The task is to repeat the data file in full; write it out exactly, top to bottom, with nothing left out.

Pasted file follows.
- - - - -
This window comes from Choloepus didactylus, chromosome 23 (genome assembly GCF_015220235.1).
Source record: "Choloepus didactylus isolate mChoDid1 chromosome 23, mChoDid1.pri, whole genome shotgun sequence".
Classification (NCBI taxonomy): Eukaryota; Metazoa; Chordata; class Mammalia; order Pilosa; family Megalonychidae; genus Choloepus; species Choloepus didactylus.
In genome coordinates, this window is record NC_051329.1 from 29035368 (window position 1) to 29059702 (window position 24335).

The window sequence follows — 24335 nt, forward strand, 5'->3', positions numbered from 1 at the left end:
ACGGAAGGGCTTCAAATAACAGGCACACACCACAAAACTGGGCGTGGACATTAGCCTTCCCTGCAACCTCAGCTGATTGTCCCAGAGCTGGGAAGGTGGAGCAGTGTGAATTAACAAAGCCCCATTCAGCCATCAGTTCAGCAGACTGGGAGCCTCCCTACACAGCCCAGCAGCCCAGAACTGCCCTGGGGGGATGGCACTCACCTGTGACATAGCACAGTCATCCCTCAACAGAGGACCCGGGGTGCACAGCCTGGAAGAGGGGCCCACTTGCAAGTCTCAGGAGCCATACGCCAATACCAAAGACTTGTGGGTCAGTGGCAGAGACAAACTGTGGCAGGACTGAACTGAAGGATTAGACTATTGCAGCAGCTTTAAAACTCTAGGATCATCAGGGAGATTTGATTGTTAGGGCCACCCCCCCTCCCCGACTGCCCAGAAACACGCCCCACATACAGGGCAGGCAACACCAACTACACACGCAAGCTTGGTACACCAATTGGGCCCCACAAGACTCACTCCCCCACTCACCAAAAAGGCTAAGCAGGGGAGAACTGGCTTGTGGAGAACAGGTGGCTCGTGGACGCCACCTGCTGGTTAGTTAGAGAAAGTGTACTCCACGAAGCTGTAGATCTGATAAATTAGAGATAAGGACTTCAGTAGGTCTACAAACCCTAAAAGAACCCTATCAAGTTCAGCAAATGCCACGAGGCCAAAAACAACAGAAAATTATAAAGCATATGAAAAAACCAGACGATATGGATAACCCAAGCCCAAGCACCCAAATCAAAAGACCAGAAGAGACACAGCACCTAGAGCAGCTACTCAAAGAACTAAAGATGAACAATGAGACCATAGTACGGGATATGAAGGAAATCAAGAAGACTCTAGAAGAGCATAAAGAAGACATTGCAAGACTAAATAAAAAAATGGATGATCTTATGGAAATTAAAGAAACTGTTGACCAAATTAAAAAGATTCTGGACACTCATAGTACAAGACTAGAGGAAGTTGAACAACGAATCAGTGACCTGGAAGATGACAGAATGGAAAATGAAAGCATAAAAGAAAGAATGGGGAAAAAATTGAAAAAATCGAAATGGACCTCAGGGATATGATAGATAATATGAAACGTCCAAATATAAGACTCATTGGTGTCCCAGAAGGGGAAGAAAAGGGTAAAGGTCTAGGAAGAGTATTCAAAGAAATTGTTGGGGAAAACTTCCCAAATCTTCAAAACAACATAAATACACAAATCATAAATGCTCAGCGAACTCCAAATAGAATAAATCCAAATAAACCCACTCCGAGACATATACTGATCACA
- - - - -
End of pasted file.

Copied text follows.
This window comes from Choloepus didactylus, chromosome 23 (genome assembly GCF_015220235.1).
Source record: "Choloepus didactylus isolate mChoDid1 chromosome 23, mChoDid1.pri, whole genome shotgun sequence".
Classification (NCBI taxonomy): Eukaryota; Metazoa; Chordata; class Mammalia; order Pilosa; family Megalonychidae; genus Choloepus; species Choloepus didactylus.
In genome coordinates, this window is record NC_051329.1 from 29035368 (window position 1) to 29059702 (window position 24335).

The window sequence follows — 24335 nt, forward strand, 5'->3', positions numbered from 1 at the left end:
ACGGAAGGGCTTCAAATAACAGGCACACACCACAAAACTGGGCGTGGACATTAGCCTTCCCTGCAACCTCAGCTGATTGTCCCAGAGCTGGGAAGGTGGAGCAGTGTGAATTAACAAAGCCCCATTCAGCCATCAGTTCAGCAGACTGGGAGCCTCCCTACACAGCCCAGCAGCCCAGAACTGCCCTGGGGGGATGGCACTCACCTGTGACATAGCACAGTCATCCCTCAACAGAGGACCCGGGGTGCACAGCCTGGAAGAGGGGCCCACTTGCAAGTCTCAGGAGCCATACGCCAATACCAAAGACTTGTGGGTCAGTGGCAGAGACAAACTGTGGCAGGACTGAACTGAAGGATTAGACTATTGCAGCAGCTTTAAAACTCTAGGATCATCAGGGAGATTTGATTGTTAGGGCCACCCCCCCTCCCCGACTGCCCAGAAACACGCCCCACATACAGGGCAGGCAACACCAACTACACACGCAAGCTTGGTACACCAATTGGGCCCCACAAGACTCACTCCCCCACTCACCAAAAAGGCTAAGCAGGGGAGAACTGGCTTGTGGAGAACAGGTGGCTCGTGGACGCCACCTGCTGGTTAGTTAGAGAAAGTGTACTCCACGAAGCTGTAGATCTGATAAATTAGAGATAAGGACTTCAGTAGGTCTACAAACCCTAAAAGAACCCTATCAAGTTCAGCAAATGCCACGAGGCCAAAAACAACAGAAAATTATAAAGCATATGAAAAAACCAGACGATATGGATAACCCAAGCCCAAGCACCCAAATCAAAAGACCAGAAGAGACACAGCACCTAGAGCAGCTACTCAAAGAACTAAAGATGAACAATGAGACCATAGTACGGGATATGAAGGAAATCAAGAAGACTCTAGAAGAGCATAAAGAAGACATTGCAAGACTAAATAAAAAAATGGATGATCTTATGGAAATTAAAGAAACTGTTGACCAAATTAAAAAGATTCTGGACACTCATAGTACAAGACTAGAGGAAGTTGAACAACGAATCAGTGACCTGGAAGATGACAGAATGGAAAATGAAAGCATAAAAGAAAGAATGGGGAAAAAATTGAAAAAATCGAAATGGACCTCAGGGATATGATAGATAATATGAAACGTCCAAATATAAGACTCATTGGTGTCCCAGAAGGGGAAGAAAAGGGTAAAGGTCTAGGAAGAGTATTCAAAGAAATTGTTGGGGAAAACTTCCCAAATCTTCAAAACAACATAAATACACAAATCATAAATGCTCAGCGAACTCCAAATAGAATAAATCCAAATAAACCCACTCCGAGACATATACTGATCACA